Simple, Safe Exercises For Your Back

Simple, Safe Exercises For Your Back
February 6, 2012 No Comments » Back and Pelvis, Exercise, Managing Common Conditions, Rehabilitation Brian Fulton

 

A term that you may have heard used around fitness is core strength. However, when you try to find out exactly which muscles are the core muscles, you find that everybody has a different list. Suffice it to say that they are generally the deeper muscles in the torso and hips rather than the surface “pretty” muscles that some bodybuilders focus on. The reason that we want to develop core stability is to maintain a solid foundation that allows us to transfer energy from the centre of the body out to the limbs. Experts agree that developing core strength will also keep you in good stead in terms of injury prevention. What follows here are some very “safe” back exercises that you can do with no equipment other than a floor mat or carpet. Dr. Stuart McGill, professor of spine biomechanics at the University of Waterloo, developed these exercises to develop core strength while protecting the spine from injury.  They involve little movement (static muscle contractions) that help you build protective strength in your midsection and endurance in your back muscles with minimal cost to your spine. This means that these exercises can even be done after back injury. They may seem easy at first glance, but to get the most from these exercises you need to pay close attention to technique.

Side Bridge

Method: Lie on your side, bend your knees 900 and prop yourself up with your forearm. Your lower arm should be straight out from your side with your hand in a fist. Hold your body like a plank with your hips, pelvis, and chest in a straight line and firm as a single unit.

Number of Repetitions: First, focus on simply holding the position with good form, and then work toward 3 sets of 10-second reps on each side. To add difficulty, straighten your legs so that you are pivoting form your feet (as in the picture). As you progress, add more repetitions, not longer durations. (Your body does not learn to stiffen when exhausted.) To add complexity, roll your torso as a block to alternate sides. Fast repetitions of torso turns make the exercise even more difficult. Make sure, however, that you roll with no spinal movement or rising of the hips.

Curl-Up

Having measured the spinal loads of crunches and sit-ups, McGill learned that technique is crucial for these exercises to be productive and not destructive. A curl-up, he says, should not bend your lower back or cause your hip flexors to compress the vertebrae.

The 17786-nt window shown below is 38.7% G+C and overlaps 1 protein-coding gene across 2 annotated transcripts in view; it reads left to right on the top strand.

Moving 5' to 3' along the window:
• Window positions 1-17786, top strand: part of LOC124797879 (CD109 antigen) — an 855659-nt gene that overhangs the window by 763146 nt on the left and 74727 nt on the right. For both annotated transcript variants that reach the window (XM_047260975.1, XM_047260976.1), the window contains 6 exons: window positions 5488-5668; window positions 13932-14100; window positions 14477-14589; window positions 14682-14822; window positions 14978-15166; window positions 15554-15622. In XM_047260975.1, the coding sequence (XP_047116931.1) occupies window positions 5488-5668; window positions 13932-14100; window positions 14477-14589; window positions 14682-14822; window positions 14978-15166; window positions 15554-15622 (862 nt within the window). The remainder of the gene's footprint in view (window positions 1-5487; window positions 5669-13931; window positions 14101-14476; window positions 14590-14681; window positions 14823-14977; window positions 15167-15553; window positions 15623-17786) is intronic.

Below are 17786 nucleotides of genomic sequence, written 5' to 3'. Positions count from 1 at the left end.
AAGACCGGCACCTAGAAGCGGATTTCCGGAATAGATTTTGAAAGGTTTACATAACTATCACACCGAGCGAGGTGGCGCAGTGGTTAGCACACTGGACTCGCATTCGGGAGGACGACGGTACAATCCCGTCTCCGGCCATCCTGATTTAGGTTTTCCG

Method: Lie on your back with one knee bent, your hands under your lumbar curve (small of your back), and your elbows lifted. Consciously pause to first stiffen your abdominal muscles, and then lift your head and neck together from the breastbone. Don’t poke your chin forward. Note that only a small lift of the torso is needed.

Number of Repetitions: Hold for 7 or 8 seconds, breathing steadily, with your abs braced. Do as many as you can without losing form.

Bird Dog

Method: This exercise creates a lot of strength around your midsection. “I have some of the best athletes in the world doing it,” McGill says. On your hands and knees, extend one arm and the opposite leg and hold the pose for 10 seconds. Make sure your abdomen is fully braced, as if you’re about to take a hit to the gut. McGill recommends using all the musculature of your upper and lower body, in fact, from your forearms to your gluteal (bum) muscles. “It is critical that there be no motion in your back,” he says. To add complexity, make a tight fist with your outstretched hand, and draw a square with it without moving your spine.

Number of Repetitions: McGill believes in “training for endurance without getting tired.” So begin with 4 repetitions of 10-second holds and then decrease the number of reps in each set to burn out your remaining strength as you maintain form. “You don’t try to hold a bird dog for 30 seconds,” he says. You build up endurance by increasing reps, not duration.

For more information on Dr. Stuart McGill and his training techniques check out his book “Ultimate Back Fitness and Performance.” You can order it from Dr. McGill’s website.

I also recommend checking out Dr. McGill’s videos on YouTube. Typing in Dr. McGill into You Tube’s search engine will yield multiple results, all of which should give you insight into back fitness, back pain, and avoiding popular exercises which are, in fact, counterproductive to the integrity of your back.

 

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About The Author
Brian Fulton
Brian Fulton Brian Fulton has been a Massage Therapist in Ontario Canada since 1999. His approach toward health and the human body is broad and holistic in nature. Brian is also the author of The Placebo Effect in Manual Therapy: Improving Clinical Outcomes (available on Amazon)